CAPITAL DISTRICT Early Wednesday evening, a small group of local artists claimed a spot among rows of tables in the basement of St. Matthew’s Episcopal Church. Watercolors, pastels and oils soon covered each countertop. A heavyset Golden Retriever waddled from table to table, begging for a head rub. The windows shook as a thunderstorm-turned-tornado began to take down some of the church’s landscape, eventually blocking some of the artists from leaving the driveway.
None of these distractions stopped the passion-driven crowd, however. While a few ventured home in fear of losing power, the rest braved the storm and continued working on their pieces.
“When I retired in 2000 as a junior high art teacher, I said, ‘Now it’s time for me,’” said Paula Haavind, of Glenville, as she shaded in a bird with colored pencils Wednesday, May 29.
Haavind is one of the more than 250 members of the Colonie Art League, a group that gathers around the Capital District for art workshops, demonstrations and to feature their own work in local exhibits.
All day every Wednesday, members of the group stop by the church to work on any project they’d like, share comments with one another and create a local artistic support system.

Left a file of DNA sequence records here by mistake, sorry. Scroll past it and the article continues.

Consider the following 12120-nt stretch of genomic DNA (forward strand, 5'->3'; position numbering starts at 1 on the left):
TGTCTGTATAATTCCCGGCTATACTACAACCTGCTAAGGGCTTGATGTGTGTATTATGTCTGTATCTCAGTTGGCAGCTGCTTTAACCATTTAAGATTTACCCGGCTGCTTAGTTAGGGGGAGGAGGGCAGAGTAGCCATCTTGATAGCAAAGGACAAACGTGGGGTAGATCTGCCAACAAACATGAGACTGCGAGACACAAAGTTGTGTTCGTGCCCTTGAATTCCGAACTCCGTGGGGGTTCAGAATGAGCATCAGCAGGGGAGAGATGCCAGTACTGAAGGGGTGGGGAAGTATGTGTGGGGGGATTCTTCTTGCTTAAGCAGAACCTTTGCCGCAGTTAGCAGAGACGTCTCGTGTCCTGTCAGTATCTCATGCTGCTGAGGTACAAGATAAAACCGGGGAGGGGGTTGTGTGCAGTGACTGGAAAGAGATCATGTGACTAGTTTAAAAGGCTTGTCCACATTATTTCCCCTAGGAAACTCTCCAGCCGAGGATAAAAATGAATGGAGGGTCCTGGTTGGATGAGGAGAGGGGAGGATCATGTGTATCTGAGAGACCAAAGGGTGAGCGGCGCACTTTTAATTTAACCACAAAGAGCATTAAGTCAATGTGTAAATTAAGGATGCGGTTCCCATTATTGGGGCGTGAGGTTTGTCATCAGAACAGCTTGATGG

“It builds such a sense of camaraderie,” Colonie Art League President Kristin Woodward said. “I think the Art League is pretty tight knit as far as supporting other people. It’s really a wonderful thing, the sense of community that we have.”
From humble beginnings
Developing that community has taken almost 40 years. The Colonie Art League was first established in 1974 by local artist Russ McMahon, who wanted to develop the art world right in Colonie. The league started with only about 20 members and had one of its first exhibits with the Troy Fence Show, which is still continued today with the long-running Troy Night Out.